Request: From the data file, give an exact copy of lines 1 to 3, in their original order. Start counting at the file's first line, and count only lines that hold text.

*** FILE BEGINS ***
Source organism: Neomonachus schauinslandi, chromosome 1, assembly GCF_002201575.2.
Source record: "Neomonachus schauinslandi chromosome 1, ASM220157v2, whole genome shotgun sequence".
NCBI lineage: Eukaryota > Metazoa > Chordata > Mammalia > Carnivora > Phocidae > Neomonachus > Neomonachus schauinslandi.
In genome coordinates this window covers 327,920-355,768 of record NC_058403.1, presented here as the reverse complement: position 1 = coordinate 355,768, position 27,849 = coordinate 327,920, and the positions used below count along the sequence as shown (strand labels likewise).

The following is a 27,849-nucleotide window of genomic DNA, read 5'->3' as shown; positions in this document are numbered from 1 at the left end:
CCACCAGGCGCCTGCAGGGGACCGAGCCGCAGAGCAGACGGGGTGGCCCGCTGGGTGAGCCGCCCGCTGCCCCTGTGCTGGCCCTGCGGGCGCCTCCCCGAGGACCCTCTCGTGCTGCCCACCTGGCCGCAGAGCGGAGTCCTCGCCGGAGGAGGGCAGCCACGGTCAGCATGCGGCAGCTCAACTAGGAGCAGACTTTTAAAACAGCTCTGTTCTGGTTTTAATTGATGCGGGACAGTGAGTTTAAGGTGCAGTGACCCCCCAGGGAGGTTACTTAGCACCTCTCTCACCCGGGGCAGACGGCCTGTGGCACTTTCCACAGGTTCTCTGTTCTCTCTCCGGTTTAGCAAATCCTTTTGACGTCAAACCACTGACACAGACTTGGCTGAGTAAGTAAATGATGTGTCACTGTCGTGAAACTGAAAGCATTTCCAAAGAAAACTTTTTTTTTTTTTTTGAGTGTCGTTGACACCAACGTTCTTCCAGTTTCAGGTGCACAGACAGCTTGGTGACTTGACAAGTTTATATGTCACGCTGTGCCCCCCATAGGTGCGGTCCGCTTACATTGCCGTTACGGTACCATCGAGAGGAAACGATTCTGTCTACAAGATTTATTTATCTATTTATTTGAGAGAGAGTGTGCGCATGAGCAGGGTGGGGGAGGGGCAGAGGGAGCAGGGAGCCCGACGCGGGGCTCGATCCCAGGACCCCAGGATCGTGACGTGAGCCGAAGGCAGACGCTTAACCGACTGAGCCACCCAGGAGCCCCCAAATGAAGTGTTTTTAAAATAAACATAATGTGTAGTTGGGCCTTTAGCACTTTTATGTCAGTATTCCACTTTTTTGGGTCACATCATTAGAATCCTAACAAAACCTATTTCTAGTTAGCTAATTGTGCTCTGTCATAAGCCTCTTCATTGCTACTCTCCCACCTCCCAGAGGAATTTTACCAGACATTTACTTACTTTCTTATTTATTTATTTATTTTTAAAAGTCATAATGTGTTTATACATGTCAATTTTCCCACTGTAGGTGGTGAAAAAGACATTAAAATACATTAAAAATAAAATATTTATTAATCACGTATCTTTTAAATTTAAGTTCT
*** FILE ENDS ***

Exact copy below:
Source organism: Neomonachus schauinslandi, chromosome 1, assembly GCF_002201575.2.
Source record: "Neomonachus schauinslandi chromosome 1, ASM220157v2, whole genome shotgun sequence".
NCBI lineage: Eukaryota > Metazoa > Chordata > Mammalia > Carnivora > Phocidae > Neomonachus > Neomonachus schauinslandi.